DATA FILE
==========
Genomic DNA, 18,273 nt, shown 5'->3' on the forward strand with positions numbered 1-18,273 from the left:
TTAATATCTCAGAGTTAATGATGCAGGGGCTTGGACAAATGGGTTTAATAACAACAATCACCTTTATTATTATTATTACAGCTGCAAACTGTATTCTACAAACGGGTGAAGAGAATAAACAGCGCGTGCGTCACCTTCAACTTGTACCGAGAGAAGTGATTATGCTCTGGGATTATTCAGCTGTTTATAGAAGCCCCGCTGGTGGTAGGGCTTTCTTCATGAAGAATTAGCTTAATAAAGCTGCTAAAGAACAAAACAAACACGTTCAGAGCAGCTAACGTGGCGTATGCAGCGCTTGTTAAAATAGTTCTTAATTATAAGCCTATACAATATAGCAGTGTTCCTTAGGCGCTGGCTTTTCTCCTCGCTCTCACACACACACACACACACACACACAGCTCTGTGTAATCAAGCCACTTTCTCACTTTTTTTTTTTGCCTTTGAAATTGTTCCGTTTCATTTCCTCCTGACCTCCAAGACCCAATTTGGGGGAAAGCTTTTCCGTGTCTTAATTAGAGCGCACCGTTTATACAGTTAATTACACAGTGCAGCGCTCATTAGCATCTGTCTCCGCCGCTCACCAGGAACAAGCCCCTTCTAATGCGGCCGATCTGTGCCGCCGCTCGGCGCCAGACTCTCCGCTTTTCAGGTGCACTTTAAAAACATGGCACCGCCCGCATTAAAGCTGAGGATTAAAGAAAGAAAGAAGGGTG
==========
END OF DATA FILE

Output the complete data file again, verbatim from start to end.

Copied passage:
Genomic DNA, 18,273 nt, shown 5'->3' on the forward strand with positions numbered 1-18,273 from the left:
TTAATATCTCAGAGTTAATGATGCAGGGGCTTGGACAAATGGGTTTAATAACAACAATCACCTTTATTATTATTATTACAGCTGCAAACTGTATTCTACAAACGGGTGAAGAGAATAAACAGCGCGTGCGTCACCTTCAACTTGTACCGAGAGAAGTGATTATGCTCTGGGATTATTCAGCTGTTTATAGAAGCCCCGCTGGTGGTAGGGCTTTCTTCATGAAGAATTAGCTTAATAAAGCTGCTAAAGAACAAAACAAACACGTTCAGAGCAGCTAACGTGGCGTATGCAGCGCTTGTTAAAATAGTTCTTAATTATAAGCCTATACAATATAGCAGTGTTCCTTAGGCGCTGGCTTTTCTCCTCGCTCTCACACACACACACACACACACACACAGCTCTGTGTAATCAAGCCACTTTCTCACTTTTTTTTTTTGCCTTTGAAATTGTTCCGTTTCATTTCCTCCTGACCTCCAAGACCCAATTTGGGGGAAAGCTTTTCCGTGTCTTAATTAGAGCGCACCGTTTATACAGTTAATTACACAGTGCAGCGCTCATTAGCATCTGTCTCCGCCGCTCACCAGGAACAAGCCCCTTCTAATGCGGCCGATCTGTGCCGCCGCTCGGCGCCAGACTCTCCGCTTTTCAGGTGCACTTTAAAAACATGGCACCGCCCGCATTAAAGCTGAGGATTAAAGAAAGAAAGAAGGGTG